Other dance companies have performed Arden Court, Alvin Ailey American Dance Theater, Joffrey Ballet and Taylor 2 . Arden Court is a difficult dance. Every opportunity for dance virtuosity threatens to expose a dancer's shortcomings. Watch the video and read the reviews to better appreciate some of the challenges the Taylor dancers overcame at the Ohio Theatre.

Formerly known as Paul Taylor Dance Company, Paul Taylor American Modern Dance Company recently changed its name and its mission. No longer performing only the choreography of Paul Taylor, the company now performs the work of other choreographers as well as presenting other dance companies as guest artists. The next dance on the concert, Continuum(2017), by Lila York, a Paul Taylor alumna, is the company's first ever commissioned piece.

Michael Trusenovec

Does York have a strong track record as a choreographer? Yes. Was York prepared when she came to set Continuum on the Taylor dancers? Yes, according to the dancers in the post-concert Q&A, York had the entire dance choreographed in advance. Is Paul Taylor a hard act to follow? Yes. Was York intimidated? Yes, according to Bettie De Jong, longtime rehearsal director, "I think she was intimidated but she got what she wanted."

In Continuum, set to Recomposed: The Four Seasons by Max Richter, York has deployed an ensemble of five women and five men in light-colored costumes by Santo Loquasto against one small woman in orange who, over the course of the dance, leads them to the light. Continuum is a very beautiful dance, clearly conceived. If it suffers by comparison, sandwiched between two Taylor masterworks, remember that even some of Taylor's own work meets a similar fate. Paul Taylor is a hard act to follow, sometimes even for Taylor himself.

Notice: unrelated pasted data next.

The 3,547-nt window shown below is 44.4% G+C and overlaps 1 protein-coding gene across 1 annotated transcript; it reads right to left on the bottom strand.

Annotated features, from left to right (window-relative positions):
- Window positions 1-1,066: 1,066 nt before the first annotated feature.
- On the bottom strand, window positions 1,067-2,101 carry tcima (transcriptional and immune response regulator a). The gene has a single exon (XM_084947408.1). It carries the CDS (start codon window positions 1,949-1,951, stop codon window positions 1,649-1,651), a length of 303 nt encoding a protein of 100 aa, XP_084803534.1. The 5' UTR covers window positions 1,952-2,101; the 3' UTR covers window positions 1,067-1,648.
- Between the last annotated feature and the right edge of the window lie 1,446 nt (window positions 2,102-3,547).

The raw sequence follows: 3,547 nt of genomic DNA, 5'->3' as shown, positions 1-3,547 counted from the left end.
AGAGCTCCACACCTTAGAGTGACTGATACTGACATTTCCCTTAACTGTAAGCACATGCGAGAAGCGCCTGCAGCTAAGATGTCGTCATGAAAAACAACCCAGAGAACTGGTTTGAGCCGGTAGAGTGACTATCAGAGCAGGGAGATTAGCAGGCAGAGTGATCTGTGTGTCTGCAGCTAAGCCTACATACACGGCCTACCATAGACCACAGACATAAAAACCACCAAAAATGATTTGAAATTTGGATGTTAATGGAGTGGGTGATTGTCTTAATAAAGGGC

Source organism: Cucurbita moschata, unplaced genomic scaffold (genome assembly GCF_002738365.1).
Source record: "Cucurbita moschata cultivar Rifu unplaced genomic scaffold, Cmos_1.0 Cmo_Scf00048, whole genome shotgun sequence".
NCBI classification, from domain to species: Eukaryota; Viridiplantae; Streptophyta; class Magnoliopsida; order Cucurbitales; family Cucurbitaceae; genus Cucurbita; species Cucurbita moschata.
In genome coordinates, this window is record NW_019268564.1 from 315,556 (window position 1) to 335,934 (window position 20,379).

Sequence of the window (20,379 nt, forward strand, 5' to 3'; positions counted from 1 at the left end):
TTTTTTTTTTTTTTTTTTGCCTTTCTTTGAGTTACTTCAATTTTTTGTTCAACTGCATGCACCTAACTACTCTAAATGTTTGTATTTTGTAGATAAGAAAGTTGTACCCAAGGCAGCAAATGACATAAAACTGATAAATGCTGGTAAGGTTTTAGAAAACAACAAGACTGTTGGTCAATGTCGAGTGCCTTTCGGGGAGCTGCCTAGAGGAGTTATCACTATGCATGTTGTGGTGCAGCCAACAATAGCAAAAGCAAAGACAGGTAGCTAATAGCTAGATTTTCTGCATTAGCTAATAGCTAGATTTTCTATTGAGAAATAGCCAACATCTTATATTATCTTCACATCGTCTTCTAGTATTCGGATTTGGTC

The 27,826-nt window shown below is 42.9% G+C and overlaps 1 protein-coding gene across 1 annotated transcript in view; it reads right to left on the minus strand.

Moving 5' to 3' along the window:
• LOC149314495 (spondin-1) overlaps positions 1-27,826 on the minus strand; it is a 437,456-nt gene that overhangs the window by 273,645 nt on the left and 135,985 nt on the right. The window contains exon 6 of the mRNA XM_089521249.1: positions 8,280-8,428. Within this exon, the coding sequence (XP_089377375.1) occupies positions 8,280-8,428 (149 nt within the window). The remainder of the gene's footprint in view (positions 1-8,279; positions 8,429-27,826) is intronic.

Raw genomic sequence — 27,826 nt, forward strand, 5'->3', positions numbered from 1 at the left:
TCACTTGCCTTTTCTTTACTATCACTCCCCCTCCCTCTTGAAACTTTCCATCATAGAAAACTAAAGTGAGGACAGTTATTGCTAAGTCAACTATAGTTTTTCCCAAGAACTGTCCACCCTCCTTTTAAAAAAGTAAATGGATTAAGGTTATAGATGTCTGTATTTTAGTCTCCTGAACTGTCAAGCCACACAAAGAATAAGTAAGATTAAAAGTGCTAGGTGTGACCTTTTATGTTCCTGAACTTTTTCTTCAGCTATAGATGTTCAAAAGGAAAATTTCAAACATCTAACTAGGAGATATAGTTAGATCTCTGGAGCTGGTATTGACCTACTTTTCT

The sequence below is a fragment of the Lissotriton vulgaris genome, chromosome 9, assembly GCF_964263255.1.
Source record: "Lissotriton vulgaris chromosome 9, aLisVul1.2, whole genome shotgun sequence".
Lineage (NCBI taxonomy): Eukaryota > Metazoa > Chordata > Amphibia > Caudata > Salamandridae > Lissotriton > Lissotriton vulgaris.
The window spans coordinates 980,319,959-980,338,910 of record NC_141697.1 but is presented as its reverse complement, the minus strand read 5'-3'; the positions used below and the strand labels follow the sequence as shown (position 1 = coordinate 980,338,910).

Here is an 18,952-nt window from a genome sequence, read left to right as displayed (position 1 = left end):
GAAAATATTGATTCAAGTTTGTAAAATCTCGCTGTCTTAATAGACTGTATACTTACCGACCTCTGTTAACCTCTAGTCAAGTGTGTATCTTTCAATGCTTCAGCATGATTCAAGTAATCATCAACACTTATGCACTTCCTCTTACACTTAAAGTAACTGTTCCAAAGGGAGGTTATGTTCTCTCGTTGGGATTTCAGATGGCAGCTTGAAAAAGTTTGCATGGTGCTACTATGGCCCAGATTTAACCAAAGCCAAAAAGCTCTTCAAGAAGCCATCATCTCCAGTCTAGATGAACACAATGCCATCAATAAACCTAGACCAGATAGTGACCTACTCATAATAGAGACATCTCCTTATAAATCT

Piazzola Caldera (1997), set to the tango music of Astor Piazzolla and Jerzy Peterburshsky with set and costumes by Santo Loquasto, was shown as a work in progress in the documentary film, Paul Taylor: Dancemaker. But we believe that this was our first time to see it live. When the curtain went up on the dancers - six women and six men arrayed against each other with hanging light fixtures and a red velvet backdrop - the audience emitted a soft "Ahh!" At first the two groups stayed largely separate, but then formed couples.

As the first musical selection ended, all the couples except one exited. We expected a duet but immediately five men and one woman entered, and the couple left. She approaches each of the men but they all turn away from her until she is left alone onstage, dancing solo to spare music in time, another iteration of Taylor's lonely girl/lonely guy motif.

Later in Piazzolla Caldera we see two of the men in a drunk dance, staggering against each other as if unable to stand unsupported. There's a blackout - pun intended - and when the lights come back up, the hanging light fixtures are slowly spinning around our two drunks. Again, you don't need to know much about dance to appreciate that moment, though one suspects good drunk dancing isn't really all that easy to pull off.

Piazzolla Caldera ended with an ensemble dance and the audience burst into sustained applause, a standing ovation.

So yes we love Paul Taylor but if you've read this far you have material to begin to explain why. He doesn't always give us what we expect. He knows and loves dance but his work often touches on the human and the universal. He has a deft sense of humor yet doesn't overdo it. He attracts and keeps amazing dancers who grow as he challenges them.

Coming next from DanceCleveland, Grupo Corpo from Brazil Sat 1/20/18@ 7:30pm and Sun 1/21/18 @3pm. Go to PlayhouseSquare.org or phone 216-241-6000 for tickets.